Magsaysay is my guy
On Thursday we mark the 65th anniversary of Ramon Magsaysay’s death on the slopes of Mt. Manunggal in Cebu. He was the leader of the nation for just over three years. More than 50 years later, he is considered by many as the most beloved of all our presidents. As we ponder over our choice for the next president, it might help to reflect on the life of Ramon Magsaysay to get some idea why he was so loved by the people.
At the time of the accident in 1957, we were student officers taking up flight training at the Philippine Air Force Flying School in Fernando Air Base, Lipa City. All flight activities were suddenly suspended as people gathered in small groups awaiting news of the missing presidential plane. When word finally arrived that the aircraft had been found, with only one survivor, a pall of deep gloom descended on the base, and soon it felt like Holy Thursday and Good Friday.
Ramon Magsaysay was a man in perpetual motion, working to accomplish what he set out to do. As an ex-guerilla fighter, he had no formal training in military science. He had no experience in government administration except for a brief stint as military governor of Zambales shortly after World War II ended. He was a man who was interested not in explanations, only in results. If the results were good, nothing had to be explained. We must keep in mind that before he became defense secretary, the communist forces then commonly known as Huks were on the offensive and beginning to secure the upper hand in their bid to overthrow the government. AFP units suffered frequent ambushes and military camps were being raided with little or no resistance from demoralized military elements. When Magsaysay stepped in, he provided strong and vigorous leadership to a military organization that was drifting and had no sense of direction. He shook up the armed forces, organizing mobile Battalion Combat Teams (BCT) and deploying them in search-and-destroy missions against the enemy. He led by example, visiting troops in remote areas of the country, at times catching unit commanders asleep or neglecting basic security measures. Inspiring his soldiers, he rewarded those who performed well while punishing those who failed to meet his standards. My first assignment after graduation was as a platoon leader in the 4th BCT operating in the jungles of southern Luzon.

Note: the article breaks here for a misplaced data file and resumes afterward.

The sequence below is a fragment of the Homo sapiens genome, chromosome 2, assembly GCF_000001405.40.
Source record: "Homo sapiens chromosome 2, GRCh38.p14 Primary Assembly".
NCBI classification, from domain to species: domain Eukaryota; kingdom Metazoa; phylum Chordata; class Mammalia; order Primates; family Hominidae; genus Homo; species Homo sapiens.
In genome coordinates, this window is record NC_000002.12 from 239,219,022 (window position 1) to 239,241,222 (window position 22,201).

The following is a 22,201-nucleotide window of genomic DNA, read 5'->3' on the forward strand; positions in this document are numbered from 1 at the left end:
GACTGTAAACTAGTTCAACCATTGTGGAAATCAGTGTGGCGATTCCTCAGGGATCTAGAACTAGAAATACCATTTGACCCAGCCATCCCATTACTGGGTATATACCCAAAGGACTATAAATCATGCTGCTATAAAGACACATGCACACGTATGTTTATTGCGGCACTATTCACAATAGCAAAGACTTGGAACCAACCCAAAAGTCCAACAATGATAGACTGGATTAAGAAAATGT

In office for only a few months, he caused the relief of nine PC officers in Tarlac and ordered their court-martial for various offenses—extortion, trafficking of firearms, and falsification of official documents. He ordered the court-martial of a BCT captain in Zambales for his failure to assist a beleaguered garrison only a few kilometers away. The fear of being discovered followed by swift, disciplinary action, became an important deterrent to misconduct in the armed forces.
In the 1953 presidential elections, the two candidates vying for the highest position in the land were both Ilocanos. The incumbent Elpidio Quirino from Ilocos Sur was running as the Liberal Party candidate, having succeeded to the presidency after the death of President Manuel Roxas and later defeating Jose P. Laurel in the 1949 contest. His opponent was Ramon Magsaysay, a native of Zambales, a former Liberal Party member who had been appointed to the position of defense secretary by Quirino, and now was running under the banner of the opposition Nacionalista Party. Magsaysay would score a landslide victory, taking almost 70 percent of the total votes cast. He won in 48 out of 52 provinces. Only four provinces, all in the Ilocos region, stood by the president.
My father was a strong supporter of President Elpidio Quirino. His wife, Doña Alicia Quirino, was my godmother in baptism years before he became president. After Quirino’s loss, the many friends who were usually around suddenly disappeared or were difficult to contact. At that time, I was a third-class cadet at the Philippine Military Academy. One of his letters would indicate the loneliness that he felt. But a few months later, Magsaysay would appoint him the nation’s first commissioner of tourism, a position that has now been elevated to Cabinet level as tourism secretary. People were flabbergasted that a supporter of Quirino would get such a highly-coveted position. We remember him for his magnanimous and generous spirit.
Ramon Magsaysay had a gift for imparting to people a sense of optimism that better times lay ahead. Today with COVID-19 still around and a growing war in Europe, the nation needs a leader with that gift.
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